As an actor, comedian, author, playwright, screenwriter, producer and musician—Steve Martin is one of the most diversified performers and acclaimed artists of his generation.
Martin has been successful as a writer of and performer in some of the most popular movies of recent film history—appearing in more than 50 films over the course of his career. With titles such as Planes, Trains and Automobiles, Parenthood, Father of the Bride and Cheaper by the Dozen franchises, Baby Mama and It’s Complicated, Martin’s films are the kind that are viewed again and again. Martin wrote the screenplays for some of his most celebrated films including The Jerk, Roxanne, Bowfinger, L.A. Story and Shopgirl.
Martin’s first film was a seven-minute short he wrote and starred in, The Absent-Minded Waiter. The film was nominated for an Academy Award® for Best Short Film, Live Action in 1977.
Martin’s work has earned him an Academy Award®, five Grammy® awards, an Emmy®, the Mark Twain Award, an AFI Lifetime Achievement Award and the Kennedy Center Honors. He has also hosted the Academy Awards® three times.
Martin began his career as a writer on The Smothers Brothers Comedy Hour, for which he earned his first Emmy Award® for Outstanding Writing Achievement in Comedy, Variety, or Music in 1969. In the mid-1970s, Martin shone as a stand-up on The Tonight Show Starring Johnny Carson, made appearances on HBO’s On Location and NBC’s Saturday Night Live, and became the first comedian to sell out an arena performance.
As one of the most celebrated comedians, Martin’s comedy album Let’s Get Small (1978) went platinum in the United States and won a Grammy® for Best Comedy Album. His second album, Wild and Crazy Guy, was a comedy album that featured his first music single “King Tut.” This album reached double platinum status in the U.S and earned Martin his second Grammy® Award for Best Comedy Album. Martin’s third comedy album, Comedy is Not Pretty, was nominated for a Grammy® Award for Best Comedy Album in 1979.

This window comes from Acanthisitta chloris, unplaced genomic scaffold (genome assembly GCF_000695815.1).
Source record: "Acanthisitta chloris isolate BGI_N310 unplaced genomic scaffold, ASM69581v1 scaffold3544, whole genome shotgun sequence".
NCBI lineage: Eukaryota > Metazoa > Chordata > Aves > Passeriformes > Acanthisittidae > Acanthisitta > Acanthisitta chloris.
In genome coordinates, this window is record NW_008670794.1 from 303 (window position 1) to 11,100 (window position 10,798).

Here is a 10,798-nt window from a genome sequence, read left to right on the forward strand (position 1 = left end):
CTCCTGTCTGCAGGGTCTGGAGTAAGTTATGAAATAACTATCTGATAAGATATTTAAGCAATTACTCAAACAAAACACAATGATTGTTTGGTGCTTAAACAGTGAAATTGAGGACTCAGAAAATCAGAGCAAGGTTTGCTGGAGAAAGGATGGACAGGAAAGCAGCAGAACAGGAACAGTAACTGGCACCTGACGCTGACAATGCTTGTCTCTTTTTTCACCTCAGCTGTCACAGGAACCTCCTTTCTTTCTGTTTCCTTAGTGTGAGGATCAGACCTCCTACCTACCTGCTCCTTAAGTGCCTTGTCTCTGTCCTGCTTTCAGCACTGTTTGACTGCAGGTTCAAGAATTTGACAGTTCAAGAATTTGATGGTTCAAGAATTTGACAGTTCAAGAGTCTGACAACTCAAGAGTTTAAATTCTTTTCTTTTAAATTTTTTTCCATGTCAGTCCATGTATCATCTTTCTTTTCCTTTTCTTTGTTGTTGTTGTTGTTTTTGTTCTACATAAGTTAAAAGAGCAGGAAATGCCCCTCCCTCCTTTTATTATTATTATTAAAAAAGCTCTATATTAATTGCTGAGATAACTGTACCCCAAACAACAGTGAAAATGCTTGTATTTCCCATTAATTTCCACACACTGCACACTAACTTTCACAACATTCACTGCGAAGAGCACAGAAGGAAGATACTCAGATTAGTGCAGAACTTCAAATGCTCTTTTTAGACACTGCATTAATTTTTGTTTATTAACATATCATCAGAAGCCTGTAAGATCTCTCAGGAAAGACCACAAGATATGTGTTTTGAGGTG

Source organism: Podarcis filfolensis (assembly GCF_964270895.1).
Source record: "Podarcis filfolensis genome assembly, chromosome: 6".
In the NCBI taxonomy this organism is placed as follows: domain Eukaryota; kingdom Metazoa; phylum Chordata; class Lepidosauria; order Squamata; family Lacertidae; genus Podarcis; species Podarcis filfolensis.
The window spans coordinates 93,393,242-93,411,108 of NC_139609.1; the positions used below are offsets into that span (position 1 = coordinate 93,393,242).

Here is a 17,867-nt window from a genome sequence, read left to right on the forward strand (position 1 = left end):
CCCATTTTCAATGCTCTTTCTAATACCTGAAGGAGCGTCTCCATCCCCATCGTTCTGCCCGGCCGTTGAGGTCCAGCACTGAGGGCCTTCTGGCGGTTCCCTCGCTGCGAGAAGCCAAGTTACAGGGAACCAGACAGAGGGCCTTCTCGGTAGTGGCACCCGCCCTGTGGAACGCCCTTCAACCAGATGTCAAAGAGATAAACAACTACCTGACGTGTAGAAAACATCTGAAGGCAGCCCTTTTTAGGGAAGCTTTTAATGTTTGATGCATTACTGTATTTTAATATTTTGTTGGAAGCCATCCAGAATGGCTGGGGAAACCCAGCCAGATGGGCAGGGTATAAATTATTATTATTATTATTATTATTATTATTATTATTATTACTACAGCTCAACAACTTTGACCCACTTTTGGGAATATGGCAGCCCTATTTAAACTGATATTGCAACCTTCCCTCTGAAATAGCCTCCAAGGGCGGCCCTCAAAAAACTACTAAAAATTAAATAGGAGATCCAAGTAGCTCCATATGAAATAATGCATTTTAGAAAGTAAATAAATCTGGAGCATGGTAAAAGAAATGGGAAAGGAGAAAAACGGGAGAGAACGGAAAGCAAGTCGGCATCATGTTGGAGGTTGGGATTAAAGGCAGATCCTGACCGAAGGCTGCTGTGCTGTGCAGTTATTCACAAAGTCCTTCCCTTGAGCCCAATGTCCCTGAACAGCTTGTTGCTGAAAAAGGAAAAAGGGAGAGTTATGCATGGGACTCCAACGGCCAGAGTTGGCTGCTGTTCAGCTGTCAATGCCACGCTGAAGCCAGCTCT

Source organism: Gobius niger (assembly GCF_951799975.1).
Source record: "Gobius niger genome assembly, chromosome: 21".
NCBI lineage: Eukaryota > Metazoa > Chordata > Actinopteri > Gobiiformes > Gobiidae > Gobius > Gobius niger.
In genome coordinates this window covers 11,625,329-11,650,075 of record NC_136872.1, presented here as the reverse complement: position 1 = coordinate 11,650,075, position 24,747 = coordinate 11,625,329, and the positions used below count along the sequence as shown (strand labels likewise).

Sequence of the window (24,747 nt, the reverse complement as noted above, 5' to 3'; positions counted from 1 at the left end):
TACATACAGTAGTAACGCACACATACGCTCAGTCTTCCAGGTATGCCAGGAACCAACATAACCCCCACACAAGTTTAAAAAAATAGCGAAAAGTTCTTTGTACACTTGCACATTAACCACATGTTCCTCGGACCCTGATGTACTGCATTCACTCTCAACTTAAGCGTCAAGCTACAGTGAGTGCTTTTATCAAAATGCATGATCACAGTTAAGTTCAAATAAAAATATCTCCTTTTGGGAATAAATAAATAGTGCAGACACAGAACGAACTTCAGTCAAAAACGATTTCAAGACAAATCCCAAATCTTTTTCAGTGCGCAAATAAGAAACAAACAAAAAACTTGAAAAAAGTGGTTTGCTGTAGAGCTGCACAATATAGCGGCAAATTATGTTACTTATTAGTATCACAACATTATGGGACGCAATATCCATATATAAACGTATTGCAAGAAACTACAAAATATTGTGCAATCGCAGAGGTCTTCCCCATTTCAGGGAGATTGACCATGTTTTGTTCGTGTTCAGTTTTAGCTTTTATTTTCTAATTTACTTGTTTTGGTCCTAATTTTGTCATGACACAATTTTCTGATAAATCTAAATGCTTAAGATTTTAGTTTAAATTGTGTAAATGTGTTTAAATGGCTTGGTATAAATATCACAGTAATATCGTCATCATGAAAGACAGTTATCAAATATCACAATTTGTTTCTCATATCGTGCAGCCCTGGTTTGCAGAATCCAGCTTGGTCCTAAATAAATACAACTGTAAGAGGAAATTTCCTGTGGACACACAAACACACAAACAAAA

Ever evolving his body of work Martin is also a Grammy® Award winning musician who found his love for the banjo at the age of 17. Martin originally used his passion for the banjo as part of his standup comedy routine, but in 2010, he released his first album, The Crow: New Songs for the 5-Strong Banjo. Since then, Martin has played many prestigious stages including Carnegie Hall, Royal Festival Hall in London, and the Capitol Building in Washington D.C. Martin released his second full length bluegrass album Rare Bird Alert in 2011. The album featured 13 Martin-penned tracks as well as special guest vocal appearances by Paul McCartney and The Dixie Chicks. Additionally, Martin co-wrote two of the CD’s songs with the Grammy®-winning bluegrass band, Steep Canyon Rangers. That year, Martin won the International Bluegrass Music Association’s Entertainer of the Year Award. Martin also created the Steve Martin Prize for Excellence in Banjo and Bluegrass for those who exemplify outstanding bluegrass performance.
In 2013, Steve Martin released his third full-length album called Love Has Come For You, a unique collaboration with songwriter Edie Brickell. Love Has Come For You, won a Grammy® for “Best American Roots Song” for the title track and inspired the Broadway musical Bright Star. Bright Star received five Tony Award nominations and also received Outstanding New Broadway Musical and Outstanding New Score at the Outer Critics Circle Awards. Martin and Brickell’s second album together, So Familiar, was released on Rounder Records and featured 12 remarkable songs that bought the acclaimed duo’s musical collaboration into fresh creative territory. Steve Martin and The Steep Canyon Rangers recently released their newest collaboration The Long-Awaited Album.